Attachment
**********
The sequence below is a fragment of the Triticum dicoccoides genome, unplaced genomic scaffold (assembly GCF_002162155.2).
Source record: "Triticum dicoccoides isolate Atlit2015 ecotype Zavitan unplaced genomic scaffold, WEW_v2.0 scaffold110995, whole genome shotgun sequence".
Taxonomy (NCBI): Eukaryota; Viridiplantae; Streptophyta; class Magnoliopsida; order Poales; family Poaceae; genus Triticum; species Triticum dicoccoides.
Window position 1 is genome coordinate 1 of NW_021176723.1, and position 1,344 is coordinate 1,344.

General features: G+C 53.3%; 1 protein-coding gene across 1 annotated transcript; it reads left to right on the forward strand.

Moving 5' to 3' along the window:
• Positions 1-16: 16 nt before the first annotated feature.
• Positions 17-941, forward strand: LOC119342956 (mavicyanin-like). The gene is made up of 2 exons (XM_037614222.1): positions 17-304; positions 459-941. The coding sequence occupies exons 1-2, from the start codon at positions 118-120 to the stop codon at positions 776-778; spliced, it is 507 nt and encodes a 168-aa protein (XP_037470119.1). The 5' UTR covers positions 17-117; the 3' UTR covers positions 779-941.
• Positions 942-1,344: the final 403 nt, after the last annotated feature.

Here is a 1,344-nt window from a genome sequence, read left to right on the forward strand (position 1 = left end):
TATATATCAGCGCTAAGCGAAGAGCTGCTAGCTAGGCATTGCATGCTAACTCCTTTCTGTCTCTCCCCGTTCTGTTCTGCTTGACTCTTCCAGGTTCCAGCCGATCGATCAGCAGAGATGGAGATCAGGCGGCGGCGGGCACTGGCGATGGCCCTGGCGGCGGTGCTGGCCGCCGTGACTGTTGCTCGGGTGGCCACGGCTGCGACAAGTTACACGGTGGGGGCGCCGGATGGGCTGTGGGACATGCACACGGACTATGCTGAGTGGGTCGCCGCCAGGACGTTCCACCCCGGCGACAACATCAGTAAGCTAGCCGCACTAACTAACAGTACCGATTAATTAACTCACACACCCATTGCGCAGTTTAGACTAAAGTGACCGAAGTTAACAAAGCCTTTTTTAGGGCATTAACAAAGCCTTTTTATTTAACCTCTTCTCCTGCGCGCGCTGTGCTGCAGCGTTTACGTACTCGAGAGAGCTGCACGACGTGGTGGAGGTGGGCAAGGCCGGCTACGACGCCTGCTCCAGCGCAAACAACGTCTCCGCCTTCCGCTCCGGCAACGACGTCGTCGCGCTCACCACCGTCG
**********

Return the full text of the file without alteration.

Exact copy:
The sequence below is a fragment of the Triticum dicoccoides genome, unplaced genomic scaffold (assembly GCF_002162155.2).
Source record: "Triticum dicoccoides isolate Atlit2015 ecotype Zavitan unplaced genomic scaffold, WEW_v2.0 scaffold110995, whole genome shotgun sequence".
Taxonomy (NCBI): Eukaryota; Viridiplantae; Streptophyta; class Magnoliopsida; order Poales; family Poaceae; genus Triticum; species Triticum dicoccoides.
Window position 1 is genome coordinate 1 of NW_021176723.1, and position 1,344 is coordinate 1,344.

General features: G+C 53.3%; 1 protein-coding gene across 1 annotated transcript; it reads left to right on the forward strand.

Moving 5' to 3' along the window:
• Positions 1-16: 16 nt before the first annotated feature.
• Positions 17-941, forward strand: LOC119342956 (mavicyanin-like). The gene is made up of 2 exons (XM_037614222.1): positions 17-304; positions 459-941. The coding sequence occupies exons 1-2, from the start codon at positions 118-120 to the stop codon at positions 776-778; spliced, it is 507 nt and encodes a 168-aa protein (XP_037470119.1). The 5' UTR covers positions 17-117; the 3' UTR covers positions 779-941.
• Positions 942-1,344: the final 403 nt, after the last annotated feature.

Here is a 1,344-nt window from a genome sequence, read left to right on the forward strand (position 1 = left end):
TATATATCAGCGCTAAGCGAAGAGCTGCTAGCTAGGCATTGCATGCTAACTCCTTTCTGTCTCTCCCCGTTCTGTTCTGCTTGACTCTTCCAGGTTCCAGCCGATCGATCAGCAGAGATGGAGATCAGGCGGCGGCGGGCACTGGCGATGGCCCTGGCGGCGGTGCTGGCCGCCGTGACTGTTGCTCGGGTGGCCACGGCTGCGACAAGTTACACGGTGGGGGCGCCGGATGGGCTGTGGGACATGCACACGGACTATGCTGAGTGGGTCGCCGCCAGGACGTTCCACCCCGGCGACAACATCAGTAAGCTAGCCGCACTAACTAACAGTACCGATTAATTAACTCACACACCCATTGCGCAGTTTAGACTAAAGTGACCGAAGTTAACAAAGCCTTTTTTAGGGCATTAACAAAGCCTTTTTATTTAACCTCTTCTCCTGCGCGCGCTGTGCTGCAGCGTTTACGTACTCGAGAGAGCTGCACGACGTGGTGGAGGTGGGCAAGGCCGGCTACGACGCCTGCTCCAGCGCAAACAACGTCTCCGCCTTCCGCTCCGGCAACGACGTCGTCGCGCTCACCACCGTCG